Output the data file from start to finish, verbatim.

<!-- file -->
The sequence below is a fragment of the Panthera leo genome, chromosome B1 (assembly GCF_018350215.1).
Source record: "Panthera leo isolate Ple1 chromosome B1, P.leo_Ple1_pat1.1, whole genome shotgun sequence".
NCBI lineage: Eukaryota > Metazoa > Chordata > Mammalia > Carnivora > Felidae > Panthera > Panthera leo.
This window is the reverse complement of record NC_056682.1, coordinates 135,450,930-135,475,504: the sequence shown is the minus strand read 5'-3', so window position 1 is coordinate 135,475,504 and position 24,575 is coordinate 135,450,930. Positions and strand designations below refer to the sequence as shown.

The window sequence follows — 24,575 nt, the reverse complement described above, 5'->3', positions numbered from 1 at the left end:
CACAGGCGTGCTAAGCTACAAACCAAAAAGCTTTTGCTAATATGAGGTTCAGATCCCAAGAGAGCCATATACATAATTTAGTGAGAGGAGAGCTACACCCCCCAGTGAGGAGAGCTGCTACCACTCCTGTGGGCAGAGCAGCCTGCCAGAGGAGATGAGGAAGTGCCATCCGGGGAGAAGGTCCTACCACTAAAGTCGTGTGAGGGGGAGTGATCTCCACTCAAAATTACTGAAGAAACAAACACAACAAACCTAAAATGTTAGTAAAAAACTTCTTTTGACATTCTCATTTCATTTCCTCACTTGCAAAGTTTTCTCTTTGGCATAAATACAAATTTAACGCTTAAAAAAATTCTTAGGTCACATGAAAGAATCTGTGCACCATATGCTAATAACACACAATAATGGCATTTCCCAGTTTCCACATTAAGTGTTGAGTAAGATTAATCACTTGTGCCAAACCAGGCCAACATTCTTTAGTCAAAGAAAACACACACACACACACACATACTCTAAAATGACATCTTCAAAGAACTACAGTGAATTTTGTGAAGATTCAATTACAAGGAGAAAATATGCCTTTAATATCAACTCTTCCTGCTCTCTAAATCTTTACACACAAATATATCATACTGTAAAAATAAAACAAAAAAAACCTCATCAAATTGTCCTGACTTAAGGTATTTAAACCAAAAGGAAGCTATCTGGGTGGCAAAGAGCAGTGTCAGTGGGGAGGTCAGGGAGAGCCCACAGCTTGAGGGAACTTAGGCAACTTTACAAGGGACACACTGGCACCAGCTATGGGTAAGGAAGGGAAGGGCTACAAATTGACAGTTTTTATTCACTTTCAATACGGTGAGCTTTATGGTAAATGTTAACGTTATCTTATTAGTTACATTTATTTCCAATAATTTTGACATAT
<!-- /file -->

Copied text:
The sequence below is a fragment of the Panthera leo genome, chromosome B1 (assembly GCF_018350215.1).
Source record: "Panthera leo isolate Ple1 chromosome B1, P.leo_Ple1_pat1.1, whole genome shotgun sequence".
NCBI lineage: Eukaryota > Metazoa > Chordata > Mammalia > Carnivora > Felidae > Panthera > Panthera leo.
This window is the reverse complement of record NC_056682.1, coordinates 135,450,930-135,475,504: the sequence shown is the minus strand read 5'-3', so window position 1 is coordinate 135,475,504 and position 24,575 is coordinate 135,450,930. Positions and strand designations below refer to the sequence as shown.

The window sequence follows — 24,575 nt, the reverse complement described above, 5'->3', positions numbered from 1 at the left end:
CACAGGCGTGCTAAGCTACAAACCAAAAAGCTTTTGCTAATATGAGGTTCAGATCCCAAGAGAGCCATATACATAATTTAGTGAGAGGAGAGCTACACCCCCCAGTGAGGAGAGCTGCTACCACTCCTGTGGGCAGAGCAGCCTGCCAGAGGAGATGAGGAAGTGCCATCCGGGGAGAAGGTCCTACCACTAAAGTCGTGTGAGGGGGAGTGATCTCCACTCAAAATTACTGAAGAAACAAACACAACAAACCTAAAATGTTAGTAAAAAACTTCTTTTGACATTCTCATTTCATTTCCTCACTTGCAAAGTTTTCTCTTTGGCATAAATACAAATTTAACGCTTAAAAAAATTCTTAGGTCACATGAAAGAATCTGTGCACCATATGCTAATAACACACAATAATGGCATTTCCCAGTTTCCACATTAAGTGTTGAGTAAGATTAATCACTTGTGCCAAACCAGGCCAACATTCTTTAGTCAAAGAAAACACACACACACACACACATACTCTAAAATGACATCTTCAAAGAACTACAGTGAATTTTGTGAAGATTCAATTACAAGGAGAAAATATGCCTTTAATATCAACTCTTCCTGCTCTCTAAATCTTTACACACAAATATATCATACTGTAAAAATAAAACAAAAAAAACCTCATCAAATTGTCCTGACTTAAGGTATTTAAACCAAAAGGAAGCTATCTGGGTGGCAAAGAGCAGTGTCAGTGGGGAGGTCAGGGAGAGCCCACAGCTTGAGGGAACTTAGGCAACTTTACAAGGGACACACTGGCACCAGCTATGGGTAAGGAAGGGAAGGGCTACAAATTGACAGTTTTTATTCACTTTCAATACGGTGAGCTTTATGGTAAATGTTAACGTTATCTTATTAGTTACATTTATTTCCAATAATTTTGACATAT